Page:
Around the time of the French Revolution, according to official documents, a number of well-known actresses and ballet dancers frequently walked along the fashion able streets of Paris with their bosoms completely exposed. For nearly three years this was a fad among showbiz dolls who were inordinately well endowed. This particular style of dressing caused its share of sensation, but never a scandal. Need less to say, it was especially good for business at the boxoffice.
    The pendulous Parisienne who started this unique fashion was one Theresia Cabarrus, sometimes described as the possessor of the most beautiful twin-pointers in all history. Theresia, a brunette from Bordeaux who bragged that she never wore a bra in her life, was said to have measured 111.76 centimeters on top, 40.64 cm. in the middle and 81.28 cm. down below. So if you do your metric measurement arithmetic properly, that comes out to a startling 44--16-32.
    By a quirk of fate Theresia al most never had an opportunity to show her stuff to the world, for during her teen years she was arrested as a counter-revolutionary and sentenced by Robespierre to be guillotined. If it hadn't been for the intervention of Bordeaux's pro-consul, Jean-Lambert Tallien, who was a member of the Convention and who was indeed fascinated by her enormous dimensions upstairs, Theresia might have made a premature exit with her beautiful head detached from the superb rest of her. What a loss that would have been!
    Paris today still retains some of the after effects of Theresia's bare-breasted boulevard bravado. Today if you visit the Paris Opera House near the American Express office you'll be hit squarely between the eyes by the lineup of stacked statues which surround the venerable theare on the outside. They're all female dancers in dionysiac ecstasy who are wearing nothing above the ankles. They are the work of Jean-Baptiste Carpeaux, leading sculptor of the Second Empire, whose inspiration came years later from top-heavy Theresia's biography. An organized storm of indignation erupted in the French capital because of the "naked women on the boulevard," but nothing came of the howls.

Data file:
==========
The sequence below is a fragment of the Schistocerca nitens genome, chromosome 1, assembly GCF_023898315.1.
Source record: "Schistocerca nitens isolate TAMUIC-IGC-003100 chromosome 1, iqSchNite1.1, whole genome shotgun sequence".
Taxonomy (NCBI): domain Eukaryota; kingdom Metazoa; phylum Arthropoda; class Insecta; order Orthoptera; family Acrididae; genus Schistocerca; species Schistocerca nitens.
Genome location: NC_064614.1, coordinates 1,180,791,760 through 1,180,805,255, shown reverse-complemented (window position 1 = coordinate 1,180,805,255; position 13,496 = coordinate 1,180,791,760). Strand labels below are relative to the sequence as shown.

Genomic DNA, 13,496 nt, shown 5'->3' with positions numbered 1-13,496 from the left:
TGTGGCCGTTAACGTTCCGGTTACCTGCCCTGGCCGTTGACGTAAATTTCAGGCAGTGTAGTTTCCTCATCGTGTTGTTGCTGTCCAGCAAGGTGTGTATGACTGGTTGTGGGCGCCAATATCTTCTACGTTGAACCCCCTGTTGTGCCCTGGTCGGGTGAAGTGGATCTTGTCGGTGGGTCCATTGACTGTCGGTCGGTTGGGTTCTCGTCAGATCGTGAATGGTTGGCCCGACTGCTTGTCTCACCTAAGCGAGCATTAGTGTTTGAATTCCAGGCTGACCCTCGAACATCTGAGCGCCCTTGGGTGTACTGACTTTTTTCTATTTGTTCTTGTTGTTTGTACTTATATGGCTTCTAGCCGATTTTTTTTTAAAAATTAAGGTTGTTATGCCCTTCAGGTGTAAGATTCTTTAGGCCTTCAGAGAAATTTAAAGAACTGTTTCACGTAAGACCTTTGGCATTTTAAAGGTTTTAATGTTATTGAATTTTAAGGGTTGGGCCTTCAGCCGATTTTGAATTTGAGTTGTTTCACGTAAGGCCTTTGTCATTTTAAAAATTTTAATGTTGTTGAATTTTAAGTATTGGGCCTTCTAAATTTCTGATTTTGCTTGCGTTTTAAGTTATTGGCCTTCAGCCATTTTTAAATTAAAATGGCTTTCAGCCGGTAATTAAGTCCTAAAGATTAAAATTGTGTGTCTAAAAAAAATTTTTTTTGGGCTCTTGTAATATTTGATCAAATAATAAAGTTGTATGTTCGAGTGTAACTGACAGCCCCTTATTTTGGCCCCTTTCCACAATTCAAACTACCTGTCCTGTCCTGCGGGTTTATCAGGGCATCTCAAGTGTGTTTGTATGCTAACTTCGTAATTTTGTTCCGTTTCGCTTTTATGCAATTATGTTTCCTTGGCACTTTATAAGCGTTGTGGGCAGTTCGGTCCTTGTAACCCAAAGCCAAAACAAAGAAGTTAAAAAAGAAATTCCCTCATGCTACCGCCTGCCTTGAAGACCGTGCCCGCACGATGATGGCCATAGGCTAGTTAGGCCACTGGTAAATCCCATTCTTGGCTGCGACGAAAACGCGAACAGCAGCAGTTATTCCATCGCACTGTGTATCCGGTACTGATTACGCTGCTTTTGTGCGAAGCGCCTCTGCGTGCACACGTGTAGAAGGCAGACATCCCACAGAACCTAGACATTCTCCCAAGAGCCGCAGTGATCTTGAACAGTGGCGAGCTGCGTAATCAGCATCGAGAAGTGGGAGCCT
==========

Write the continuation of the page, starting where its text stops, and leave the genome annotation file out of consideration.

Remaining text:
Another influence of Theresia's public display of her unique equipment was to give rise to the strip tease as we know it today. Taking a cue from the mammarific mademoiselle, American actress Adah Isaacs Menken is generally credited with having performed the first stage striptease in 1863 while appearing in the title role of "Mazeppa" in London. Since that time the art of shedding the bra has projected into a big business.
    Registration figures from the American Guild of Variety Artists show that there are more than 2,000 strippers currently paying dues. One of these peel-for-pay packages is Evelyn West, who has had her 42- inch front insured for $50,000 by Lloyds of London. Another Guild performer, sleek Ann Corio, achieved a certain immortality for herself when it became known that Chief Justice Oliver Wendell Holmes would visit the Gaiety Burlesque Theatre in Washington every week just to view her topographically perfect superstructure which she bared with dual personality.
    Today's crop of D-cup lovelies have figure-filbert connoisseurs all over America specializing in seam- bursting statistics. No living citizen of the United States, be he over the age of 15½, can honestly say he's never heard of Anita Ekberg's eminent 40-22-37, or Sabrina's pulsating 42-18-36, or Jayne Mansfield's whistle-bait 41-20-35. These are numbers that are more famous than No. 10 Downing Street.
    The bosom has come into its own since great English poet Robert Herrick wrote his classic ode entitled, "Upon the Nipples of Julia's Breast," in a century when young women tended to be ashamed of Nature's bilateral masterpiece. To day busts are booming. The bosom derby is in high. Stocks such as Formfit common and Maidenform preferred have bounced up.
    These are bare facts. Such figures as 39-23-36 and 38-24-35 in the sexonomic curve of the graph add up to a lot of nifty numbers. With the tight sweater queens showing off their assets, they have hit upon a form-ula that has created quite a bit of interest in the front lines of big business.